THE ROAD TO EL DORADO
Rated PG - Running Time: 1:25 - Released 3/31/00
There is no doubt that Dreamworks SKG, the production company founded in 1997 by entertainment giants Steven Speilberg, Jeffrey Katzenberg, and David Geffen, is making a serious bid to outstrip Disney in the cartoon feature market. Their three full-length animated features released so far (Antz, The Prince Of Egypt, and now The Road To El Dorado) have been epic and spectacular, equal in every way to the Mouse Club's most dazzling output. What's interesting to note, however, are the ways in which the Dreamworks cartoons differ from Disney products. Despite accusations levied against Disney a few years ago for lacking "family values" because of their tolerant policy on homosexuals, the company's cartoons always seem to be teaching. The main theme of almost every Disney cartoon can be expressed in some simple Aesopian moral lesson.
But the producers of Dreamworks cartoons do not seem so concerned
about grinding axes, nor about pitching to the child market. Their
films, while not inappropriate for kids, are more adult in nature
geared less toward keeping a grip on the little ones' fleeting
attention spans and more toward impressing grownups and, perhaps
more importantly, the lucrative but cartoon-unfriendly teen market.
While Disney films are aimed at kids and may also please adults,
Dreamworks cartoons speak to adults and hope the kids will keep
The Road To El Dorado is a clear example of this philosophy.
While its action, color, and occasional bits of slapstick humor
may keep the kiddies entertained, its subject matter and superior
artwork appeal primarily to their parents. In 16th-century Spain,
the explorer Cortés prepares to leave on his historic voyage
to the New World. As his ships are being loaded, two local swindlers
accidentally hop on board while eluding some angry swindle-ees.
Miguel (voice of Kenneth Branagh), the charmer, and Tulio (Kevin
Kline), the brains of the duo, wind up unwitting stowaways bound
for America. After escaping the ship (along with a horse named
Altimus), they row the rest of the way to what is now Mexico and
find the legendary city of gold. There, they are mistaken for
the gods who have been expected by local high priest Tzekel-Kan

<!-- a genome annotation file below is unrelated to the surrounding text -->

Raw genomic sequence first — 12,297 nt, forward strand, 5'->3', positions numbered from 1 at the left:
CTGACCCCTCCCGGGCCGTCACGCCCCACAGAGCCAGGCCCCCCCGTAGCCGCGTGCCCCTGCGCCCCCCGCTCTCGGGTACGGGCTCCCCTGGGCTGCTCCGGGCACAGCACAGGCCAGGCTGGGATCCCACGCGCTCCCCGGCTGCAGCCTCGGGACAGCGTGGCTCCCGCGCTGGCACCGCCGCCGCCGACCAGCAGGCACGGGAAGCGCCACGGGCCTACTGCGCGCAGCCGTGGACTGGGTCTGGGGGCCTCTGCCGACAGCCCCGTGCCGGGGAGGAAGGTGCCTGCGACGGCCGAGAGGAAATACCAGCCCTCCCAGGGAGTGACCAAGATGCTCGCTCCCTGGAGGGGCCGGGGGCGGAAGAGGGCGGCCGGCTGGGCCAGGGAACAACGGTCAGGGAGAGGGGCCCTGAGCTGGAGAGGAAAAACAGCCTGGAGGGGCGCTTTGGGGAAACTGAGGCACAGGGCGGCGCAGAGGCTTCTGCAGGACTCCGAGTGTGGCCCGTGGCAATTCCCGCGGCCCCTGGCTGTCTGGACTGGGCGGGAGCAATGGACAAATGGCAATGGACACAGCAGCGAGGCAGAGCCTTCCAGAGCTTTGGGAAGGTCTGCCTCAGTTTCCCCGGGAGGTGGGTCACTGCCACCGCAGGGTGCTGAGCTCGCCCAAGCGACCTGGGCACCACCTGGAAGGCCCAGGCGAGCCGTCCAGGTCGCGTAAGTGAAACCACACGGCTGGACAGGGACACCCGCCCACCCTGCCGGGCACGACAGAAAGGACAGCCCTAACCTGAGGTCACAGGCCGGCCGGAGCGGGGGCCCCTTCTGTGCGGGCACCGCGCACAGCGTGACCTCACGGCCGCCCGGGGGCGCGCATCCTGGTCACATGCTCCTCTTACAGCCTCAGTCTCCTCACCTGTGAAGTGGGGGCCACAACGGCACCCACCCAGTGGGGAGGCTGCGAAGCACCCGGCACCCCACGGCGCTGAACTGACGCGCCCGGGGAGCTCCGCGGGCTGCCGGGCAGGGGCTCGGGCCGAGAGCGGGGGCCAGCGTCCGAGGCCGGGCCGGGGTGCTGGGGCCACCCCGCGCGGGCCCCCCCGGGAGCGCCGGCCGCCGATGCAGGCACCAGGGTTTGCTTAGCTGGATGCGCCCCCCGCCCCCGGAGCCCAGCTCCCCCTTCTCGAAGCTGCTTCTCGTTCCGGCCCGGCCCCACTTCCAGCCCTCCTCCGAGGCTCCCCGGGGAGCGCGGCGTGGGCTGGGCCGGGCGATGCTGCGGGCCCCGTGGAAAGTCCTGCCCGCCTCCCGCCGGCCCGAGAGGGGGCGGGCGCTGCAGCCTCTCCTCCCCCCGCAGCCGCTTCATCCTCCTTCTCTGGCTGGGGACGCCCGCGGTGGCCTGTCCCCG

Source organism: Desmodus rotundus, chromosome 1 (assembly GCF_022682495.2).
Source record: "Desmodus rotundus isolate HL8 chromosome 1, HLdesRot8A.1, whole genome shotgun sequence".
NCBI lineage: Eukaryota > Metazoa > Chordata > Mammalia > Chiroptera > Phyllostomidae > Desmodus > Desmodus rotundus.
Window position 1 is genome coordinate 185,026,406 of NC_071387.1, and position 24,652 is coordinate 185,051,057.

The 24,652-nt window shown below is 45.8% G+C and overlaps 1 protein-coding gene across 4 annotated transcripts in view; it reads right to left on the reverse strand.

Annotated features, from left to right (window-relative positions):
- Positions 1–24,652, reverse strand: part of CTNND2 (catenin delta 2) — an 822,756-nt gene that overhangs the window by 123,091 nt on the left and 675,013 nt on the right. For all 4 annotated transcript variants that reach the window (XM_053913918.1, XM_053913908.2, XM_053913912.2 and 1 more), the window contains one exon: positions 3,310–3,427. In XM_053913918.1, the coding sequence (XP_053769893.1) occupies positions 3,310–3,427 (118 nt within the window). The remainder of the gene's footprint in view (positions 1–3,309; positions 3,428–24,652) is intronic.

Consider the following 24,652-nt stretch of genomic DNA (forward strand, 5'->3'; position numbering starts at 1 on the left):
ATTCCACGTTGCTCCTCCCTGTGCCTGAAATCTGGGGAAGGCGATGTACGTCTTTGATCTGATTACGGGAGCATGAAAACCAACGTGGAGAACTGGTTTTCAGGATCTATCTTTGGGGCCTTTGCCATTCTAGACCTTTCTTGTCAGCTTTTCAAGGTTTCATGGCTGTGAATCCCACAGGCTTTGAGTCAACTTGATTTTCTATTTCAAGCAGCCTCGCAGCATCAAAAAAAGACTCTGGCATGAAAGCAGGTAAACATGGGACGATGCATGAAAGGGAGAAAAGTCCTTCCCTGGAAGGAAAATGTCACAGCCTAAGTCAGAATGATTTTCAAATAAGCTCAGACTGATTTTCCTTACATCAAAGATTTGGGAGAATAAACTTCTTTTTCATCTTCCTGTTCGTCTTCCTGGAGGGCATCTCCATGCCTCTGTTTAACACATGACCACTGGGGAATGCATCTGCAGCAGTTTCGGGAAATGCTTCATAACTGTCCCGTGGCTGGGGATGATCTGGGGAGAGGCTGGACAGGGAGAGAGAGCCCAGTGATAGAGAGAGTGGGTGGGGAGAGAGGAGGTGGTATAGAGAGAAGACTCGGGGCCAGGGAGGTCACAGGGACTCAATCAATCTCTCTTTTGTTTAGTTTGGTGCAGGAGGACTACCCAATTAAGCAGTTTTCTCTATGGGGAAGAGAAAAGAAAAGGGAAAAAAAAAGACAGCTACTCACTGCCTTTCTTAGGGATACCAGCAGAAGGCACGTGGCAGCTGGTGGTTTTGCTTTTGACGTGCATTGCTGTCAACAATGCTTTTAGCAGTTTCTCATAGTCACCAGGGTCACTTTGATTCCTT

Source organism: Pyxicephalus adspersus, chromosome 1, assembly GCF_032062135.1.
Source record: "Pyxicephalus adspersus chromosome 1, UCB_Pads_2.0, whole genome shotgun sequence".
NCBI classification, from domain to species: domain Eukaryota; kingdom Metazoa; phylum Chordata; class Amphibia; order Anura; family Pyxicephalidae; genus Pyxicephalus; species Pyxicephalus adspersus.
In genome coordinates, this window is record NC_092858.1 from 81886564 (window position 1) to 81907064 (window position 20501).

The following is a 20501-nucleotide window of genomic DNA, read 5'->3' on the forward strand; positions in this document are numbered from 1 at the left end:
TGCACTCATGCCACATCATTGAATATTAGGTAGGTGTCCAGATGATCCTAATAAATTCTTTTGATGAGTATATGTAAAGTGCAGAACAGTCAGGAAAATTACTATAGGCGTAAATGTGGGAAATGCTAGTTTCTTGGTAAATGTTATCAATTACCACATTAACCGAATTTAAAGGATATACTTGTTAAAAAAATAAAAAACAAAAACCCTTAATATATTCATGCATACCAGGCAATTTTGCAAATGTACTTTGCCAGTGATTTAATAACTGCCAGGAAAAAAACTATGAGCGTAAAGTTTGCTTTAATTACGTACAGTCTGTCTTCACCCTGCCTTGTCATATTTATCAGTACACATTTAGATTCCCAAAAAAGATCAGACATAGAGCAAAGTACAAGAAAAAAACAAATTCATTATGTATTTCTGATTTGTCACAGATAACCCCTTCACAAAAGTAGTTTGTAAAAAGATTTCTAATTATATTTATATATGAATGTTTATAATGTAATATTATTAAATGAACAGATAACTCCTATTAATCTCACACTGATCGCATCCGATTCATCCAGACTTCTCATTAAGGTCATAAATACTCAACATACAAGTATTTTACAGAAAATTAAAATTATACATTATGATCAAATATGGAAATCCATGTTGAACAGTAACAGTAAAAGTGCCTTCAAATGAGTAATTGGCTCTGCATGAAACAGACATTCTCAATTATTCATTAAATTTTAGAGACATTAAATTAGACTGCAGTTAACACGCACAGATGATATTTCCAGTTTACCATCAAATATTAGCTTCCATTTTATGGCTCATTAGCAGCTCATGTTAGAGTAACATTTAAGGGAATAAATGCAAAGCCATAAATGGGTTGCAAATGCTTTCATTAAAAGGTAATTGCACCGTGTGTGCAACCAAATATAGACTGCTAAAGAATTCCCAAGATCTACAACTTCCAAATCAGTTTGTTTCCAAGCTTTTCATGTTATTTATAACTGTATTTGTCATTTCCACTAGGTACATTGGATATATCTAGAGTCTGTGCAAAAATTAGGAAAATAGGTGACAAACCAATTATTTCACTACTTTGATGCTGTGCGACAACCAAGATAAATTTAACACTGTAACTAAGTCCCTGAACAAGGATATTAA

(Armand Assante), and are welcomed by the tribe's Chief Tannabok
(Edward James Olmos). Amazed at their incredible luck, they assume
the roles of gods with vigor, planning to amass huge amounts of
gold (mostly spitoons and flower vases) and leave in a few days.
But a young woman named Chel (Rosie Perez), being an opportunistic
crook herself, is onto their plan. Threatening to expose their
fraud, she blackmails them into promising her a percentage of
the loot. In return, she will help them with the local customs.
Soon, however, Tzekel-Kan gets wise and vows to bring them down.
This film, under the freshman directing team of animators Bibo
Bergeron and Will Finn, and visual effects specialist Don Paul
(Pocahontas, The Prince Of Egypt), immerses the
viewer with vivid color and awe-inspiring artwork from the first
frame. The gold-bedecked panoramas are rich and beautiful, matched
by the amusing characterizations of the two leads. Branagh and
Kline click together perfectly, even though their characters (and
that of Chel) are not exactly role models. The political incorrectness
of their being crooks, bilking an unsuspecting native population
out of its precious metals, is balanced weakly by their disdain
for the ritual sacrifices offered them by Tzekel-Kan. This script,
penned by the established team of Ted Elliott and Terry Rossio
(Aladdin, Small Soldiers),
would have been seriously revised if it had just been intended
for kiddies. It's a bit racy at times (sex is not shown, but hinted
at) and quite political, without the traditional fairy-tale romance.
With two male friends as the leads, it more resembles one of those
old Hope & Crosby "road" movies, even to the point
of including a gag used repetitively by that famous team.
Another aspect of this film which seems intentionally geared toward the over-21 portion of the audience is the collection of instantly likable songs penned by Elton John and Tim Rice (the team responsible for the music of The Lion King). In this film, Elton actually sings most of the selections himself while the characters do their respective things illustrating the song's theme. Many children may not recognize Elton's voice; few of their adult companions will fail to notice the sound of one of their generation's favorite singer/songwriters. ****½
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